In order to combine maximum strength with minimum weight in the completed truss, the various members thereof must be joined together with great care and accuracy in a pattern, in which they interact as efficiently as possible in a manner to give mutual support and thus prevent distortion of the truss under the expected load. Experience has shown that the most economic and safe way of achieving this is to complete the entire truss in a factory and to transport it as a unit to the building site, where it is needed.
When there is a need for trusses, the spans of which exceed about 25 meters, it is common practice to divide them into shorter sections, which can be completed as separate units in the factory and then conveniently joined together end to end at the building site, such as by welding, riveting or bolting. This facilitates transportation and still leaves only a minor part of the assembly work to be carried out at the building site, as is desirable.
However, when the span of the truss and/or the load to be supported thereby are of such magnitudes that it will be necessary to use a truss height, i.e. the distance between the upper and lower horizontal members, exceeding about 4 meters, severe transportation problems are likely to arise, in particular when the transports have to be carried out by trucks on public roads or highways. These problems are frequently extremely expensive to overcome, if at all possible to solve, unless the truss can be divided into factory-made sections having not only a moderate length but also a height, which is sufficiently small to let the truss-loaded vehicle pass ordinary road obstructions, such as underpasses, bridges and the like, with acceptable clearance.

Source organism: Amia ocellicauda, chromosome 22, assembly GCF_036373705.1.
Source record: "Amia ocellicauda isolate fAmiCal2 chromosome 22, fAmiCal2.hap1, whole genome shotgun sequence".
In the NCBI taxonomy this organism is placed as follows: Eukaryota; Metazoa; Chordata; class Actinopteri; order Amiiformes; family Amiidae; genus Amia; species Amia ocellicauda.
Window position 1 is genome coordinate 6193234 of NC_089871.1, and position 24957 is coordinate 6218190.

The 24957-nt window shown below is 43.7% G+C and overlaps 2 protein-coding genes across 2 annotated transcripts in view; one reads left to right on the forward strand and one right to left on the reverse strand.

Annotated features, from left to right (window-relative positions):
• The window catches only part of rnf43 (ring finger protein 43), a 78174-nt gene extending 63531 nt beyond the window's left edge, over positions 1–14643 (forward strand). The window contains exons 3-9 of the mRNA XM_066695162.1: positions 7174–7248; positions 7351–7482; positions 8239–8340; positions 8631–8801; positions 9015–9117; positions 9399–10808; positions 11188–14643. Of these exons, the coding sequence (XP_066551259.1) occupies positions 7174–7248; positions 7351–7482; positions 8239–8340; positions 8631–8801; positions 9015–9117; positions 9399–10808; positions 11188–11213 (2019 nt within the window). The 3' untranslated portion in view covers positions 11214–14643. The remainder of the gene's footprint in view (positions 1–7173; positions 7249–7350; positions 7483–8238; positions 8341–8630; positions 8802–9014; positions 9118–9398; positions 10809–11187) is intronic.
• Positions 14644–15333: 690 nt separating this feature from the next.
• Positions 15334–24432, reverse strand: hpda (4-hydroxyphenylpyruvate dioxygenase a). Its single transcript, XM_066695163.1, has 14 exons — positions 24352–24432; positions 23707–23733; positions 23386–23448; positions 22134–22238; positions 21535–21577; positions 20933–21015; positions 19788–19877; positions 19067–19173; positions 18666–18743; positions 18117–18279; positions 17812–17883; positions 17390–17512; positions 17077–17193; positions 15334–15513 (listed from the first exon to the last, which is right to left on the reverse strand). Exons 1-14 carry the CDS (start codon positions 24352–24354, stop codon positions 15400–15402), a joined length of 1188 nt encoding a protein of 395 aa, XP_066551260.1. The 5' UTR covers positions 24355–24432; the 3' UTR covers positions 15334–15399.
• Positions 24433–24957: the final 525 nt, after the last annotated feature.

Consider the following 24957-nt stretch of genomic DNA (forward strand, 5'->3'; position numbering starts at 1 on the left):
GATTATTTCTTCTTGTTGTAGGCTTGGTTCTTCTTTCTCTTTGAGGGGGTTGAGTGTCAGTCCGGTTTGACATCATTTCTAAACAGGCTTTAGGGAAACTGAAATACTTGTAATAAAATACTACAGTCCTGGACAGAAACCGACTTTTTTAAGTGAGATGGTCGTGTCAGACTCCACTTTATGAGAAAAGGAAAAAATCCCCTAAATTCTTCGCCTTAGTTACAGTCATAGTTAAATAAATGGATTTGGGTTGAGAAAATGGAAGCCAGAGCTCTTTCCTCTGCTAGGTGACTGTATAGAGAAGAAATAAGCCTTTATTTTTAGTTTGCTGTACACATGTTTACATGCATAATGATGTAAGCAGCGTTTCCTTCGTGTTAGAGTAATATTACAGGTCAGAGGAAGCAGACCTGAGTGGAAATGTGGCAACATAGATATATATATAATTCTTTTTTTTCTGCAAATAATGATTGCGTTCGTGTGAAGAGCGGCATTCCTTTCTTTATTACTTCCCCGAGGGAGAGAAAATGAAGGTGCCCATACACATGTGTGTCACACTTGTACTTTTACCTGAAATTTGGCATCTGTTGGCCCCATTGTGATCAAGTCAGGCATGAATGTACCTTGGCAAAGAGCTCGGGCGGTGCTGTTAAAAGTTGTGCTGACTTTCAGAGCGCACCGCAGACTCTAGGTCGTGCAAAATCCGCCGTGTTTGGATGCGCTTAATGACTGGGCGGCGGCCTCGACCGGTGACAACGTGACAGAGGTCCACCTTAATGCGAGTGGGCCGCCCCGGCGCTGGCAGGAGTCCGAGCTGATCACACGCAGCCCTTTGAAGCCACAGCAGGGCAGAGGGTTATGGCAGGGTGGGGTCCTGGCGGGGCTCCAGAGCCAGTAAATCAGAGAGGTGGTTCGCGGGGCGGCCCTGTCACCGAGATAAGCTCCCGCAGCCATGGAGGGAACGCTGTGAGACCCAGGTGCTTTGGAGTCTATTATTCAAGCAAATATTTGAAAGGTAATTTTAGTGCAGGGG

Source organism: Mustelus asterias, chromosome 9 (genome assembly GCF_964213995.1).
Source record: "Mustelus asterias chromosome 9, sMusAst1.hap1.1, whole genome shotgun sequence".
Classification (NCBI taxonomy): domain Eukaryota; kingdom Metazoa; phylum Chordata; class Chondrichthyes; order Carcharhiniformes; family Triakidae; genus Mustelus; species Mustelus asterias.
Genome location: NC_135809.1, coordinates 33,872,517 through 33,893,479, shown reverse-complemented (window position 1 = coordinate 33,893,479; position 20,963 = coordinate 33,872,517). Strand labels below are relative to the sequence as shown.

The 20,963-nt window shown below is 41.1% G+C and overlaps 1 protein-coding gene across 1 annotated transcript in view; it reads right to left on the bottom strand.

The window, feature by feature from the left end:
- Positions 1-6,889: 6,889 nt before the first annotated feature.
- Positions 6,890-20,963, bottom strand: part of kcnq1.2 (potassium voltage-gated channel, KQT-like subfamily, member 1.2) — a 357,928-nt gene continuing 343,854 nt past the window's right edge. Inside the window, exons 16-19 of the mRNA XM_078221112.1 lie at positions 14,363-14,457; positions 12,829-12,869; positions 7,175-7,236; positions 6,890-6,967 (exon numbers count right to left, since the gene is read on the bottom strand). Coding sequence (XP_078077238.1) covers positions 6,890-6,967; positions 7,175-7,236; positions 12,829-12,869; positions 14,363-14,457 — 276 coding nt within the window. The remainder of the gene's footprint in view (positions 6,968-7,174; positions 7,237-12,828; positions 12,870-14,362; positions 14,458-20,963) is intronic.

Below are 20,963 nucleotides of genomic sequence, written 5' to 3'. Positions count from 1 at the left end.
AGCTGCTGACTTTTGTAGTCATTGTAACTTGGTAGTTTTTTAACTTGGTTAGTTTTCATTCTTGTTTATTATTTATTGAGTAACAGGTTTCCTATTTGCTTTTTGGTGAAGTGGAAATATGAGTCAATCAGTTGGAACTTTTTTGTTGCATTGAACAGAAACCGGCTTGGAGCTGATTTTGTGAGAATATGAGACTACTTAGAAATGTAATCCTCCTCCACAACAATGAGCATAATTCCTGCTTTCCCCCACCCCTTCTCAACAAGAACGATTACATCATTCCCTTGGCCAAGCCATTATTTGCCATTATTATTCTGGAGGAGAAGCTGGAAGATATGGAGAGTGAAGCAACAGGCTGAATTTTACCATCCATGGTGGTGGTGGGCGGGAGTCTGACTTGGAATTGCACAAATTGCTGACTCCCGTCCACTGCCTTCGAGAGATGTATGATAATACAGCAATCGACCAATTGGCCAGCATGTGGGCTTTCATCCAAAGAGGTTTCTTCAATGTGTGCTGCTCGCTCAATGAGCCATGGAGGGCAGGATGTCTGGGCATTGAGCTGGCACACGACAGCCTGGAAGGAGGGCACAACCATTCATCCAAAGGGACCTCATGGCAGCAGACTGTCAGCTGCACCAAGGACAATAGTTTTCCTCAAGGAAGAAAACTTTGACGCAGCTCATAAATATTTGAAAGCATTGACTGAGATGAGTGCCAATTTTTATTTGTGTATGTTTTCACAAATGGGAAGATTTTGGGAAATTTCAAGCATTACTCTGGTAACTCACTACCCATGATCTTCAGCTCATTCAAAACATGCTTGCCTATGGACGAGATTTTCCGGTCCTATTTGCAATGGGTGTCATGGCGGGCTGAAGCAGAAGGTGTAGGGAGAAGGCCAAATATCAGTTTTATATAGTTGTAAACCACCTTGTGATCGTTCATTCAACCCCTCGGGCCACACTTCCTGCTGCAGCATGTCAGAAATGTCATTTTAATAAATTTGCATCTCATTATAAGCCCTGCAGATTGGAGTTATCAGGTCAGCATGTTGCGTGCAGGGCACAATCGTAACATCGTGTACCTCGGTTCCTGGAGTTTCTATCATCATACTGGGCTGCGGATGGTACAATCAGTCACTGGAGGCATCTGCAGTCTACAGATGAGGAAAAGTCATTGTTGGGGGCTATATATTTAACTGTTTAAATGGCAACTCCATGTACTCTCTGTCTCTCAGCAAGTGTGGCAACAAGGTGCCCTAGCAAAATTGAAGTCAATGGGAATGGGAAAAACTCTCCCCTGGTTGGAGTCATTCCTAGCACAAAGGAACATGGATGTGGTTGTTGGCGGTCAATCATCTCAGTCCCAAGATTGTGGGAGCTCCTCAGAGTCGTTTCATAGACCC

It is a main object of this invention to provide a truss of the kind defined hereinbefore, which in spite of having a considerable height when completed can be factory-made in sections, the heights of which are moderate enough to cause no severe transportation problems, but which nevertheless are of sufficient size to reduce the assembly work on the building site to a minimum.
Further objects of the invention are to minimize the number of connections to be established between such truss sections on the building site, to make the accomplishment of the necessary connections as simple and convenient as possible, and to avoid excessive use of material in preparing the truss sections.
According to the invention these objects are basically achieved by using between the two vertical end posts of the truss frame a fairly unconventional arrangement of intersecting, obliquely extending struts and ties only for interconnecting the upper and lower truss beams, by composing each of said two vertical end posts of two parts of substantially equal lengths which are conveniently interconnectable end to end, and by composing each of said struts and ties of two parts which are conveniently interconnectable at their mutual intersection. Preferably, each strut part then has its intersection end joined to the corresponding end of a related tie part extending from the same truss beam.
Further objects and features of the invention will become apparent from the following description of a preferred embodiment thereof, in which reference is had to the accompanying drawings.